The European Sea Ports Organisation and its members met in Valencia for its General assembly on 1st June, where they have agreed on the Valencia Declaration on empowering Europe’s ports.
urope’s seaports played a strategic and essential role throughout recent crises. To step up this role and give full recognition to their crucial contribution to the decarbonisation and repowering of Europe, ESPO calls on governments at all levels to empower the European port ecosystem.
This implies full recognition of the strategic and essential role of ports. This further means both the financial and non-financial support required to make ports robust and resilient in pursuing their strategies and pathways in decarbonising and repowering Europe.
Relentless and pressing investments in safeguarding and further enhancing critical port infrastructure and optimising the maritime and hinterland connectivity of ports are needed to allow ports to continue to be essential nodes in the supply chain, ensuring the mobility of people and strategic players in the new energy landscape.
In the current geopolitical crisis caused by the Russian invasion in Ukraine in February 2022, Europe’s ports are again playing a crucial role in keeping supply chains operational and in setting up new alternative routes, including humanitarian lanes and solidarity lanes for Ukrainian exports.
In addition, European ports are pivotal safeguarding the energy supply and in reducing the energy dependency from Russia. Ports in Europe will be instrumental in repowering Europe in the short term, by enhancing the setting up of alternative routes for the provision of gas and increasing gas storage.
At the same time, ports will be key in stepping up the efforts to prepare for a fossil-free energy landscape in Europe.
In order for ports to play this strategic and essential role both in the recovery, the decarbonisation and the repowering of Europe, ESPO believes that ports must be empowered in four ways:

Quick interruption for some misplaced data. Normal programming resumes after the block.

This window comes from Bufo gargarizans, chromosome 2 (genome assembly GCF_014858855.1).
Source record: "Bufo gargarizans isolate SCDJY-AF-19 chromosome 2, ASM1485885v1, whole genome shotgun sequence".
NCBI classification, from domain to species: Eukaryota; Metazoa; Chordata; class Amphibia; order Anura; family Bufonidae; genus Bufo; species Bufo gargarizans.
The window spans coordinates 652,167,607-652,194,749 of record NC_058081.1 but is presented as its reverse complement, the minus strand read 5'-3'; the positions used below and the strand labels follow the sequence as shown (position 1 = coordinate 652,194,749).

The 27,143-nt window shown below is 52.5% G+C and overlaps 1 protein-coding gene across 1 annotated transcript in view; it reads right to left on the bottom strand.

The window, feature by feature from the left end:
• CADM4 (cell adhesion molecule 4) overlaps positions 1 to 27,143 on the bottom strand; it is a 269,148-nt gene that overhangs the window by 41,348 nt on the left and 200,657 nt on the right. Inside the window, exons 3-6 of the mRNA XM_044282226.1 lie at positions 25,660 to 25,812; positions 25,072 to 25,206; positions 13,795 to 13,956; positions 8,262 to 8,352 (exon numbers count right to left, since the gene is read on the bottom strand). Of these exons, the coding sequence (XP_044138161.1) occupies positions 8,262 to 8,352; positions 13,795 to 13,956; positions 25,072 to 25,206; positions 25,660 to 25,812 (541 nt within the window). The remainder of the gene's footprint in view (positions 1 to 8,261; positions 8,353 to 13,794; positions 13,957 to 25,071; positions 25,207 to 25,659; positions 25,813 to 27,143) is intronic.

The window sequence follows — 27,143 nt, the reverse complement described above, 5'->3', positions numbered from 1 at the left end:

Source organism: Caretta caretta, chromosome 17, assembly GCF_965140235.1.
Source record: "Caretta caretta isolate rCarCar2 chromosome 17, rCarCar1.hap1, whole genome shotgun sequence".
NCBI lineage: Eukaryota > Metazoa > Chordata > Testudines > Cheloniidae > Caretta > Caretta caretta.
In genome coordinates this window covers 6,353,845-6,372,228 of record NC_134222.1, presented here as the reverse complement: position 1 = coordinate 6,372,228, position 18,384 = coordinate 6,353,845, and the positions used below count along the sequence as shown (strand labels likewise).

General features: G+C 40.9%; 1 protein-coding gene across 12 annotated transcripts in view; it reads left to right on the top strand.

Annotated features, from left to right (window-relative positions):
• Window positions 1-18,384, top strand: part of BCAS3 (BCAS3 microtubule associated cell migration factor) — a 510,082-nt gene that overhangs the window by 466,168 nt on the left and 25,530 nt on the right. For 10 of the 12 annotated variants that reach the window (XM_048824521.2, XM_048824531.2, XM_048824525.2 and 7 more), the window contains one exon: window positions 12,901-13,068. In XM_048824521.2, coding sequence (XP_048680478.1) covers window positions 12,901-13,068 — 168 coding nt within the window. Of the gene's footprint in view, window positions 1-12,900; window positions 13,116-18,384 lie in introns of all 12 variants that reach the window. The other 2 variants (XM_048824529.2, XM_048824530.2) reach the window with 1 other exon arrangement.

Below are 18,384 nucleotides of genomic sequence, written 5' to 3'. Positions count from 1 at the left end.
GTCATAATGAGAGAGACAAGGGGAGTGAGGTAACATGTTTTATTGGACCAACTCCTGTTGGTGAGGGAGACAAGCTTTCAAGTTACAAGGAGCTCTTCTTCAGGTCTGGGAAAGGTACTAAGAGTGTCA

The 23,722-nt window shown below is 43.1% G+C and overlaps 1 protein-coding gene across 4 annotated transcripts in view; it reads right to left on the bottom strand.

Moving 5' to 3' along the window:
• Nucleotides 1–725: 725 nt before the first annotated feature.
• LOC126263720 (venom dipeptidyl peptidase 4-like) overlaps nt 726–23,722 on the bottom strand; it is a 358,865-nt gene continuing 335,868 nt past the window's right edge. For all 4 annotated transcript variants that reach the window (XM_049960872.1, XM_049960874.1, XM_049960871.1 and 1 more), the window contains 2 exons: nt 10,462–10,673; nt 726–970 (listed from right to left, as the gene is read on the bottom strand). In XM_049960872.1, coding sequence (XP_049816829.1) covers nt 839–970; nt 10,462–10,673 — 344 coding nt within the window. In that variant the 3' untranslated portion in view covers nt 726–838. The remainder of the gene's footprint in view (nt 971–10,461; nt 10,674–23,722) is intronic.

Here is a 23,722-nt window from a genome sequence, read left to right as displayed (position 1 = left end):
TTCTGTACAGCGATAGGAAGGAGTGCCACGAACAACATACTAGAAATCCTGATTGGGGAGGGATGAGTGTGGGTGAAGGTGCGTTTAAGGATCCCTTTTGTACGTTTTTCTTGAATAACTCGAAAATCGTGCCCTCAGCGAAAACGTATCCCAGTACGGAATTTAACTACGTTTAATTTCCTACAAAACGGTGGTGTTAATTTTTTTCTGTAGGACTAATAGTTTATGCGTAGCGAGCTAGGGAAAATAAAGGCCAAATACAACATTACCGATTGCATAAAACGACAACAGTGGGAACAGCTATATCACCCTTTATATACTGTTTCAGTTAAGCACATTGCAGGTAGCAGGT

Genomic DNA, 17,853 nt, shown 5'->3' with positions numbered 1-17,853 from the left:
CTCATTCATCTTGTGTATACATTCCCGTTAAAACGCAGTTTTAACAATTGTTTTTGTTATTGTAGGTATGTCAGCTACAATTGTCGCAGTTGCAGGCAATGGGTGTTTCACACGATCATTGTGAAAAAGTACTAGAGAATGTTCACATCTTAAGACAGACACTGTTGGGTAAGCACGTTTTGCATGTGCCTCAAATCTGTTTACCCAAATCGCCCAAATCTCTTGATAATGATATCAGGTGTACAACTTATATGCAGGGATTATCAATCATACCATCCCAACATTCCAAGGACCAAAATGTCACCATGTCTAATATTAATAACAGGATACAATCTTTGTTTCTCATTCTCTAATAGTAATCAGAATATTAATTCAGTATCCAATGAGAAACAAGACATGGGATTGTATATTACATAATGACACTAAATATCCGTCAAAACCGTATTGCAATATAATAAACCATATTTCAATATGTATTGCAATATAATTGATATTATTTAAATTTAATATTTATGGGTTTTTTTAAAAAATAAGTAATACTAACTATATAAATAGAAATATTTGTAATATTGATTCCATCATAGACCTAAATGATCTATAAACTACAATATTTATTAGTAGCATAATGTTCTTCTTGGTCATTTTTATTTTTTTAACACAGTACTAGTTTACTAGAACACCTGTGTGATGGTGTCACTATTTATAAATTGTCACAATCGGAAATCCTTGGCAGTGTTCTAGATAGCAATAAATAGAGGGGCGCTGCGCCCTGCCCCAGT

#1 The strategic and essential role of ports and its managing bodies should be fully recognised by the European institutions, national, regional and local governments. Ports and their infrastructure should be considered as strategic assets.
#2 Ports should be prioritised in the EU’s and national investment plans. In an overall difficult economic context, characterised by higher interest rates, inflation, steep increases in energy prices and disrupted markets of raw materials, financial priorities will have to be made. Ports should be considered in that context.
#3 Ports play specific roles and have different profiles. Therefore, port managing bodies should be able to identify and boost, together with their stakeholders, the investments that add most value and deliver best in achieving the EU’s decarbonisation and repowering Europe goals in their individual contexts. Ports should be given the tools and should be supported in developing the best business case and the best economic case to fulfil their mission and avoid stranded assets.
#4 Ports in Europe must be able to count on a legislative framework and investment climate that enables them to plan for the long-term while remaining agile and flexible to be able to quickly respond to rapidly changing economic, geopolitical and environmental realities. Authorisation procedures and funding processes, as well as other administrative procedures should be accelerated and applied in coherence with the EU’s overarching goals and should not unnecessarily delay the realisation of projects.